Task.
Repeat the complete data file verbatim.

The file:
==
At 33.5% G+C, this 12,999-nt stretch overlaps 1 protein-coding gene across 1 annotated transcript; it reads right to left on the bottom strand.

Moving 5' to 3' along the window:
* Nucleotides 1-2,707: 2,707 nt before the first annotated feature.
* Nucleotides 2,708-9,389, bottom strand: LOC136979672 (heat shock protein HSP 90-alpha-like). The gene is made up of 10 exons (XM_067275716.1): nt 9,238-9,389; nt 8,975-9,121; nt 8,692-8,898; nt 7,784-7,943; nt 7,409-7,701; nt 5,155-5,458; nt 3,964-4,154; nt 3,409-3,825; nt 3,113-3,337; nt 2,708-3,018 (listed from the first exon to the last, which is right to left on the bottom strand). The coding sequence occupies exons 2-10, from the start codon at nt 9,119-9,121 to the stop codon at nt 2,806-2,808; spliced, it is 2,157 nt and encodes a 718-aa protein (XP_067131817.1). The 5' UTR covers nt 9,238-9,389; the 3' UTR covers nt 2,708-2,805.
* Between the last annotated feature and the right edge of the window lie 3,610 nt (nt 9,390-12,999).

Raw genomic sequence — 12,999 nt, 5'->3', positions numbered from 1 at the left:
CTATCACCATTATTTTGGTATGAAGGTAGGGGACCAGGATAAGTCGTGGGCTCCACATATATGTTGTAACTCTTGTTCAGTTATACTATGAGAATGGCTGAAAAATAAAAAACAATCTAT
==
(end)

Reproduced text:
At 33.5% G+C, this 12,999-nt stretch overlaps 1 protein-coding gene across 1 annotated transcript; it reads right to left on the bottom strand.

Moving 5' to 3' along the window:
* Nucleotides 1-2,707: 2,707 nt before the first annotated feature.
* Nucleotides 2,708-9,389, bottom strand: LOC136979672 (heat shock protein HSP 90-alpha-like). The gene is made up of 10 exons (XM_067275716.1): nt 9,238-9,389; nt 8,975-9,121; nt 8,692-8,898; nt 7,784-7,943; nt 7,409-7,701; nt 5,155-5,458; nt 3,964-4,154; nt 3,409-3,825; nt 3,113-3,337; nt 2,708-3,018 (listed from the first exon to the last, which is right to left on the bottom strand). The coding sequence occupies exons 2-10, from the start codon at nt 9,119-9,121 to the stop codon at nt 2,806-2,808; spliced, it is 2,157 nt and encodes a 718-aa protein (XP_067131817.1). The 5' UTR covers nt 9,238-9,389; the 3' UTR covers nt 2,708-2,805.
* Between the last annotated feature and the right edge of the window lie 3,610 nt (nt 9,390-12,999).

Raw genomic sequence — 12,999 nt, 5'->3', positions numbered from 1 at the left:
CTATCACCATTATTTTGGTATGAAGGTAGGGGACCAGGATAAGTCGTGGGCTCCACATATATGTTGTAACTCTTGTTCAGTTATACTATGAGAATGGCTGAAAAATAAAAAACAATCTAT